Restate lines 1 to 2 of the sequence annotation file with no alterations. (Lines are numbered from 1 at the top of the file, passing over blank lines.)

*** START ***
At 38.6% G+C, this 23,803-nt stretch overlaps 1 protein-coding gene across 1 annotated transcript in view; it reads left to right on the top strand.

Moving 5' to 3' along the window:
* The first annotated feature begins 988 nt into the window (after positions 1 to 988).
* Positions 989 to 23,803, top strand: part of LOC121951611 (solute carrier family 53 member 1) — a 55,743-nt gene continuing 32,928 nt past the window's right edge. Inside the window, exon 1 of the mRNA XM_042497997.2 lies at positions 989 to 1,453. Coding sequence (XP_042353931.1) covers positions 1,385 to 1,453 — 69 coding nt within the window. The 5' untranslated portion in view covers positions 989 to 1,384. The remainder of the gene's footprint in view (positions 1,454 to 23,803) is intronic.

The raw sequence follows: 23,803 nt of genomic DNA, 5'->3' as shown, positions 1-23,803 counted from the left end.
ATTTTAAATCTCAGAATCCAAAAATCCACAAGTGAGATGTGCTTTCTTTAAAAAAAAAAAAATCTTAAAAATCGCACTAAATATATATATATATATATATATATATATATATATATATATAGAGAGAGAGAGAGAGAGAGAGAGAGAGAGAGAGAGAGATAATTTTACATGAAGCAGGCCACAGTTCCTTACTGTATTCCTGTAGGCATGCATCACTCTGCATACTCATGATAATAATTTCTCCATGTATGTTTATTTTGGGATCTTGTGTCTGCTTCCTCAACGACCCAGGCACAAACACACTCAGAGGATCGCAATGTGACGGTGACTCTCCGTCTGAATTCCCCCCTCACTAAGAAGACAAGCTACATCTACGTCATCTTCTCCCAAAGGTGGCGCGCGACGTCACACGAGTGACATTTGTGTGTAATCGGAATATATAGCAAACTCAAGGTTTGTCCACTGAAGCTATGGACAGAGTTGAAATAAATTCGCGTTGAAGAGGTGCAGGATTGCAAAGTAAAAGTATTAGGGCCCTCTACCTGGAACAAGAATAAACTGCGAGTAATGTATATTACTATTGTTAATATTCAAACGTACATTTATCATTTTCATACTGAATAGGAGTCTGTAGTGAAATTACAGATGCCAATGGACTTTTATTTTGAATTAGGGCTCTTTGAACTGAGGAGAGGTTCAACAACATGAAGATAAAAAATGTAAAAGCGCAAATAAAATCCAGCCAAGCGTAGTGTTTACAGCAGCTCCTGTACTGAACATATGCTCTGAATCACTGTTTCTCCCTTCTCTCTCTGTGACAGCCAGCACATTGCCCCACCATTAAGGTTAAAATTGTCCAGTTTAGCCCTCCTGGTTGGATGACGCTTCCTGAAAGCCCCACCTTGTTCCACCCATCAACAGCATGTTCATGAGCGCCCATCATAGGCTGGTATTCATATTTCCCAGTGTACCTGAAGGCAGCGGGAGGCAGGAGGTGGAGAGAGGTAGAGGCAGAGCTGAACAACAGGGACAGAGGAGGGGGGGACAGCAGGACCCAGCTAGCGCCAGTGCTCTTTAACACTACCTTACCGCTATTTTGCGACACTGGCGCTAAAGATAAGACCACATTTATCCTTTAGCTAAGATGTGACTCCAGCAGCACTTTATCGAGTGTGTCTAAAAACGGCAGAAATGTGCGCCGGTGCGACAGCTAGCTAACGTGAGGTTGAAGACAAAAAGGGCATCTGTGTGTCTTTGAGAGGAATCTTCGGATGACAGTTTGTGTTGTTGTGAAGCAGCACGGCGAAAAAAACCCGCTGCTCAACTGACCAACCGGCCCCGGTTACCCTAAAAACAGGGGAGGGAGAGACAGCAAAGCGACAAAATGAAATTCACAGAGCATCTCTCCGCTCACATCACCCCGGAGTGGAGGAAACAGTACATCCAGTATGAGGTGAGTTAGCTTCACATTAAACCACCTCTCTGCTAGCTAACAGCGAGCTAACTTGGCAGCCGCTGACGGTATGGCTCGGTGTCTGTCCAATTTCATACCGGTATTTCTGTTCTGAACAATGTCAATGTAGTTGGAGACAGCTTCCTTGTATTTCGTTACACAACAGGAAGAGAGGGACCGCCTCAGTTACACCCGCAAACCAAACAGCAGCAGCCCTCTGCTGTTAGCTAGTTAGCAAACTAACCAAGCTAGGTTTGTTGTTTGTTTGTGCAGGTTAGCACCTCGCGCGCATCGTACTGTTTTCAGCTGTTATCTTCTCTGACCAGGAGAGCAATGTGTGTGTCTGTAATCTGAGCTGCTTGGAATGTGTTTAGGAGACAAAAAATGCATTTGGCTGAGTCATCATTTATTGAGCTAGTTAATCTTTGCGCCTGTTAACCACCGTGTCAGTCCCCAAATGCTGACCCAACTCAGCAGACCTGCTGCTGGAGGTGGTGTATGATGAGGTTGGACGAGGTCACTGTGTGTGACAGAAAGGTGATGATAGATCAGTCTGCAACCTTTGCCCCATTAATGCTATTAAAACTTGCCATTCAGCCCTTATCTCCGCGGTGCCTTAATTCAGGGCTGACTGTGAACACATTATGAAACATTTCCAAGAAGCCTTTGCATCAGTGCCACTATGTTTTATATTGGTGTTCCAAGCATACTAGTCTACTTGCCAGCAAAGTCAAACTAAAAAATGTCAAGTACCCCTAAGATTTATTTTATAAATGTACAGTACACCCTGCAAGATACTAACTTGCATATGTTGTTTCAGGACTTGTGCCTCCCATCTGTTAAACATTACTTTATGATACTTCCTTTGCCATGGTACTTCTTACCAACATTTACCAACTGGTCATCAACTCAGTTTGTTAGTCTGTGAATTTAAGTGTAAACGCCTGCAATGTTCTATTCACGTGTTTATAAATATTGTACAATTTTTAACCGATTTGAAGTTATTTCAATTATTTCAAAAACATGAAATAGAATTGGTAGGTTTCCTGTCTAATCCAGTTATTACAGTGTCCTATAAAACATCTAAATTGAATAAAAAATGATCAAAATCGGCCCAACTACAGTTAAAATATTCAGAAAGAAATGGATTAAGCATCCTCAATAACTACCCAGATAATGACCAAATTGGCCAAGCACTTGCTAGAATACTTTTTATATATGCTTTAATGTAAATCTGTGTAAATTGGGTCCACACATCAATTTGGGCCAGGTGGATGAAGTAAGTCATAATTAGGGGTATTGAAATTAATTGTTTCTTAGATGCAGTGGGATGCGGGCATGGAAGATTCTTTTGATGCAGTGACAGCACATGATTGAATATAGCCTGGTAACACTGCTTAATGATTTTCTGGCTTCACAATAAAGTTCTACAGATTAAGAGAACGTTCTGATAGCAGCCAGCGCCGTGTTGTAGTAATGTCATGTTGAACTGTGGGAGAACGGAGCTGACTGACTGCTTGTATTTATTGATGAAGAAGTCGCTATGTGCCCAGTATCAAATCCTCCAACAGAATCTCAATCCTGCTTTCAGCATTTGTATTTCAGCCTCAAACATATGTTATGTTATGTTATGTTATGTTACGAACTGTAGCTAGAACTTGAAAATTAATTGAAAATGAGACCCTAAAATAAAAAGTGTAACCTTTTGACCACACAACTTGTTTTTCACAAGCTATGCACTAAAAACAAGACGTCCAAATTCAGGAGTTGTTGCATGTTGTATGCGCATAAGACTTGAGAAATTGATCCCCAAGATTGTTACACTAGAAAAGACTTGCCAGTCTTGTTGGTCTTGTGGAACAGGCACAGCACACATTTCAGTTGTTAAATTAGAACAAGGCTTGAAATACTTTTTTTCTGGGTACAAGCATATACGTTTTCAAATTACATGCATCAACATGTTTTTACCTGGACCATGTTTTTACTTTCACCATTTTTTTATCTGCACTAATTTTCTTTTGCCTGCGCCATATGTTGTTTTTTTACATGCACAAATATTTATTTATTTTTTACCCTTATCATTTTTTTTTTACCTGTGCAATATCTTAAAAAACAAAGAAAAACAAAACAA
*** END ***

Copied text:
At 38.6% G+C, this 23,803-nt stretch overlaps 1 protein-coding gene across 1 annotated transcript in view; it reads left to right on the top strand.

Moving 5' to 3' along the window: